Layers of history and identity in Little Tokyo are explored in Marissa Osato’s “to peer through veils.” Osato is an award-winning dancer and choreographer. (Photo by Scott Oshima)

By SCOTT OSHIMA

A Japanese American woman wanders the tranquil nightscape of Little Tokyo, encounters, dances with, and embodies the shadows of history in the JACCC Plaza. This is the opening of Marissa Osato’s compelling dance short film “to peer through veils,” produced by JACCC and Sustainable Little Tokyo and screening online through June 30.

Marissa Osato’s direction and choreography uncovers the layers of history in Little Tokyo — in particular, of Bronzeville. In 1942, President Roosevelt’s Executive Order 90066 forced over 120,000 Japanese Americans into incarceration camps and emptied Little Tokyo of its Japanese American community. From 1942-45, over 80,000 Black migrants, searching for work in L.A.’s wartime industry, transformed the vacant Little Tokyo into Bronzeville — a center for Black culture, jazz, and community.

As Osato explains, “In learning about the history of Bronzeville and the shared consequences of structural racism for Japanese American and Black communities in L.A., I wanted to use shadows to draw connections, to embody the empty, hidden ‘ghost towns’ in history but also within the self.”

Osato is an award-winning choreographer and dancer, and is currently associate professor at Santa Monica College’s Dance Department. She is not new to exploring Japanese American identity and history through dance: Her evening-length “The Spectacular Societyjuxtaposed quiet reflections of her grandmother’s WWII camps experiences and explosive parades of patriotic hysteria. JACCC was introduced to Osato’s engaging work through the performance’s 2019 production at NAVEL.

In the 10-minute short film, dancer Shiori Kamijo, herself a Japanese immigrant, guides us through this personal and collective experience with the past. Entering JACCC Plaza, Kamijo expresses wonder and joy as she first encounters the shadow and the music of Bronzeville’s vibrant jazz scene, echoed in Sara Sithi-Amnuai’s expansive score.

Shiori Kamijo dances with her “shadow,” performed by Vickie Roan. (Photo by Scott Oshima)

At the close of the jazz scene, the shadow reveals itself as a separate and distinct being, performed with precision and remarkable expression by dancer Vickie Roan. Kamijo and Roan display their versatility as they transition from a celebration of the jazz era to the bodily quakes of a fractured and lost hopes for a postwar Japanese American and Black “Little Bronze Tokyo.”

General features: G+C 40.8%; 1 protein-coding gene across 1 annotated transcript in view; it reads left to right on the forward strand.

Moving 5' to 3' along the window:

Composer Sithi-Amnuai shared the process of scoring the film. “One of the biggest challenges was giving space for many types of experiences, themes, and emotions — from reckoning with the past of Bronzeville to the first-generation immigrant experiences of Issei people. I wanted to acknowledge and draw from the rich sounds of the past, present and future of Little Tokyo from Charlie Parker and Charles Mingus to the sounds of the city at various points in history.”

Sithi-Amnuai, also a trumpeter and sheng musician, is one of the selected musicians for JACCC and Sustainable Little Tokyo’s Nikkei Music Reclamation Project.

to peer through veils” brought together both new and old collaborators. Dancers Kamijo and Roan are longtime collaborators and active members of Entity Contemporary Dance, which Osato co-founded and co-directs. New collaborations included Sithi-Amnuai and Alex Laya, filmmaker and director of photography, whose graceful camerawork and editing is itself a choreographic wonder. This was also Osato and JACCC’s first collaboration. Yet all of the artists were forced to navigate creating a film during the pandemic.

For Osato, “[This was] extremely challenging and extremely rewarding. Besides Sara and I accidentally running into each other at JACCC while rehearsing for different projects, we had never officially met in person, and all of our collaborative correspondence was done remotely. I’m amazed at how well we connected and am looking forward to future collaborations!”

For Scott Oshima, executive producer and program director at JACCC, “This project was a respite from this pandemic and its many losses and limitations on our lives and creative practices. JACCC feels so thankful for the opportunity to work with Marissa and all the collaborating artists in creating a vision of the future through a dance with the past.”

The film closes as the night ends and the sun rises. Kamijo, in a surreal and gorgeous denouement, awakes on top of Isamu Noguchi’s “To the Issei sculpture in JACCC Plaza — itself a remembrance of first-generation Japanese Americans. Kamijo appears at peace, lit and warmed by the rising sun and a future yet unseen.

Osato says, “I hope viewers are moved to reflect on their own internal and external layers of identity, and how those are tied to other communities and histories. In the same way that this project stoked my curiosity about the sociopolitical history of Little Tokyo, I hope viewers feel curious about the places they inhabit and consider ‘peering’ at societal issues through lenses other than their own.”

“to peer through veils” is screening online until June 30. Join the free panel discussion on Thursday, June 17, at 7 p.m. with Osato and Sithi-Amnuai, moderated by Oshima. Learn more, register, and rent at www.jaccc.org/okagesama.

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